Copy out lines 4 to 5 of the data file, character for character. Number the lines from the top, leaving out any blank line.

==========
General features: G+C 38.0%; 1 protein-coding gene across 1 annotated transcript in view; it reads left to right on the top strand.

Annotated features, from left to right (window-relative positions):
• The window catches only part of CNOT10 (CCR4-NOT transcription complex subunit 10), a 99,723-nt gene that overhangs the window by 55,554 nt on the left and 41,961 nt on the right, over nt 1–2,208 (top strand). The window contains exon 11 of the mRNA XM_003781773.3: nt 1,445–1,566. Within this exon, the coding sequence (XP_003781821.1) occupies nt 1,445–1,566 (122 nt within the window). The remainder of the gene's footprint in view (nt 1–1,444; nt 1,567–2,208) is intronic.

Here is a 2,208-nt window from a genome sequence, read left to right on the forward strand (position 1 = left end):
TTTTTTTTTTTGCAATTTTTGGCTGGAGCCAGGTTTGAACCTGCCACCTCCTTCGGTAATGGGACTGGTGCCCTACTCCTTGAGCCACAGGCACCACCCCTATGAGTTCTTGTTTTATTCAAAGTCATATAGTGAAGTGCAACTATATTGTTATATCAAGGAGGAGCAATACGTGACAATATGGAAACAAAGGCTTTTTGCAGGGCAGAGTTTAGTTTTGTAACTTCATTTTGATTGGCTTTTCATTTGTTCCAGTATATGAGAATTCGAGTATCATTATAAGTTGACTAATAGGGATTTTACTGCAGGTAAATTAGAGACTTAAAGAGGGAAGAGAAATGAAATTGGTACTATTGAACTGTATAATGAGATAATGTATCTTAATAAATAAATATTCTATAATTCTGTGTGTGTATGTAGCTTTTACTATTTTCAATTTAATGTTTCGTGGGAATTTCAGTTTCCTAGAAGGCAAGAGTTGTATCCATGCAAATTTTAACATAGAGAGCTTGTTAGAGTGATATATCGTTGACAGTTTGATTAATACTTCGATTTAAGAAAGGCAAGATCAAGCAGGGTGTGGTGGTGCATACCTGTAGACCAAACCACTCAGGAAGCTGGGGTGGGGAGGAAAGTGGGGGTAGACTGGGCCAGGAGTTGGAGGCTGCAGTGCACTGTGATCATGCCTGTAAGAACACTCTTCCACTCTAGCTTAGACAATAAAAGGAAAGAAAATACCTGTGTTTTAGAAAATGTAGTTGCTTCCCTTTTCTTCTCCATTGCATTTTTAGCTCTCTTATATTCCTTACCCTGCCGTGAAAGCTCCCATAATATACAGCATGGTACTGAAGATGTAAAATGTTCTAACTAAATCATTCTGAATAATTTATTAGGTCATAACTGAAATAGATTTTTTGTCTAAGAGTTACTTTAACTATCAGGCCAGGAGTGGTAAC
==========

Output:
Here is a 2,208-nt window from a genome sequence, read left to right on the forward strand (position 1 = left end):
TTTTTTTTTTTGCAATTTTTGGCTGGAGCCAGGTTTGAACCTGCCACCTCCTTCGGTAATGGGACTGGTGCCCTACTCCTTGAGCCACAGGCACCACCCCTATGAGTTCTTGTTTTATTCAAAGTCATATAGTGAAGTGCAACTATATTGTTATATCAAGGAGGAGCAATACGTGACAATATGGAAACAAAGGCTTTTTGCAGGGCAGAGTTTAGTTTTGTAACTTCATTTTGATTGGCTTTTCATTTGTTCCAGTATATGAGAATTCGAGTATCATTATAAGTTGACTAATAGGGATTTTACTGCAGGTAAATTAGAGACTTAAAGAGGGAAGAGAAATGAAATTGGTACTATTGAACTGTATAATGAGATAATGTATCTTAATAAATAAATATTCTATAATTCTGTGTGTGTATGTAGCTTTTACTATTTTCAATTTAATGTTTCGTGGGAATTTCAGTTTCCTAGAAGGCAAGAGTTGTATCCATGCAAATTTTAACATAGAGAGCTTGTTAGAGTGATATATCGTTGACAGTTTGATTAATACTTCGATTTAAGAAAGGCAAGATCAAGCAGGGTGTGGTGGTGCATACCTGTAGACCAAACCACTCAGGAAGCTGGGGTGGGGAGGAAAGTGGGGGTAGACTGGGCCAGGAGTTGGAGGCTGCAGTGCACTGTGATCATGCCTGTAAGAACACTCTTCCACTCTAGCTTAGACAATAAAAGGAAAGAAAATACCTGTGTTTTAGAAAATGTAGTTGCTTCCCTTTTCTTCTCCATTGCATTTTTAGCTCTCTTATATTCCTTACCCTGCCGTGAAAGCTCCCATAATATACAGCATGGTACTGAAGATGTAAAATGTTCTAACTAAATCATTCTGAATAATTTATTAGGTCATAACTGAAATAGATTTTTTGTCTAAGAGTTACTTTAACTATCAGGCCAGGAGTGGTAAC